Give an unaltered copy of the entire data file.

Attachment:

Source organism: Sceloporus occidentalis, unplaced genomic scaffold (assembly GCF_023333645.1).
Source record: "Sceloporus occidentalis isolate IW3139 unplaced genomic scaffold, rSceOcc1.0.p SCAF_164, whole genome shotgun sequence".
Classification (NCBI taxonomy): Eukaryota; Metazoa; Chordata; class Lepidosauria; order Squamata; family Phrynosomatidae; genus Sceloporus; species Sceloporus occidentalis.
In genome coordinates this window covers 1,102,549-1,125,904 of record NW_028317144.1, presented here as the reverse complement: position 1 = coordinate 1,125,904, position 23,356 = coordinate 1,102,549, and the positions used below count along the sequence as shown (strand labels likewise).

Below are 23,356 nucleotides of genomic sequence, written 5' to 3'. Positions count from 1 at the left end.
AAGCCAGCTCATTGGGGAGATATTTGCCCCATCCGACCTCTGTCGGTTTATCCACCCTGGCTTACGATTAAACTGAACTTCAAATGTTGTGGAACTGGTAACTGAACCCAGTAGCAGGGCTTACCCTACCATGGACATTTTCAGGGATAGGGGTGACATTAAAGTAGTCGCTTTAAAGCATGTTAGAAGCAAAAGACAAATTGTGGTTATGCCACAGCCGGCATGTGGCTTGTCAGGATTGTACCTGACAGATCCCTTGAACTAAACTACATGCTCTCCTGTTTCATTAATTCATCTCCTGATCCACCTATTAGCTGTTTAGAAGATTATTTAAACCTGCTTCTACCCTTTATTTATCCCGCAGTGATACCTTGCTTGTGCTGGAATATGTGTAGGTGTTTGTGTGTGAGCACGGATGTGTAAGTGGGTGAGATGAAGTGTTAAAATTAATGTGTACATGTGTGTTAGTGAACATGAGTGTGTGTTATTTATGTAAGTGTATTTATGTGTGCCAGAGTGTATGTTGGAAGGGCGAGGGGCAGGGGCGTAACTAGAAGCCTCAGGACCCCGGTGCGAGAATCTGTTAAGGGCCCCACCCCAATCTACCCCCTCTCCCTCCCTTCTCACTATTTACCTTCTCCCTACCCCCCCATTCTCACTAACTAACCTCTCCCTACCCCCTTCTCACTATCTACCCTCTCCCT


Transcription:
Source organism: Sceloporus occidentalis, unplaced genomic scaffold (assembly GCF_023333645.1).
Source record: "Sceloporus occidentalis isolate IW3139 unplaced genomic scaffold, rSceOcc1.0.p SCAF_164, whole genome shotgun sequence".
Classification (NCBI taxonomy): Eukaryota; Metazoa; Chordata; class Lepidosauria; order Squamata; family Phrynosomatidae; genus Sceloporus; species Sceloporus occidentalis.
In genome coordinates this window covers 1,102,549-1,125,904 of record NW_028317144.1, presented here as the reverse complement: position 1 = coordinate 1,125,904, position 23,356 = coordinate 1,102,549, and the positions used below count along the sequence as shown (strand labels likewise).

Below are 23,356 nucleotides of genomic sequence, written 5' to 3'. Positions count from 1 at the left end.
AAGCCAGCTCATTGGGGAGATATTTGCCCCATCCGACCTCTGTCGGTTTATCCACCCTGGCTTACGATTAAACTGAACTTCAAATGTTGTGGAACTGGTAACTGAACCCAGTAGCAGGGCTTACCCTACCATGGACATTTTCAGGGATAGGGGTGACATTAAAGTAGTCGCTTTAAAGCATGTTAGAAGCAAAAGACAAATTGTGGTTATGCCACAGCCGGCATGTGGCTTGTCAGGATTGTACCTGACAGATCCCTTGAACTAAACTACATGCTCTCCTGTTTCATTAATTCATCTCCTGATCCACCTATTAGCTGTTTAGAAGATTATTTAAACCTGCTTCTACCCTTTATTTATCCCGCAGTGATACCTTGCTTGTGCTGGAATATGTGTAGGTGTTTGTGTGTGAGCACGGATGTGTAAGTGGGTGAGATGAAGTGTTAAAATTAATGTGTACATGTGTGTTAGTGAACATGAGTGTGTGTTATTTATGTAAGTGTATTTATGTGTGCCAGAGTGTATGTTGGAAGGGCGAGGGGCAGGGGCGTAACTAGAAGCCTCAGGACCCCGGTGCGAGAATCTGTTAAGGGCCCCACCCCAATCTACCCCCTCTCCCTCCCTTCTCACTATTTACCTTCTCCCTACCCCCCCATTCTCACTAACTAACCTCTCCCTACCCCCTTCTCACTATCTACCCTCTCCCT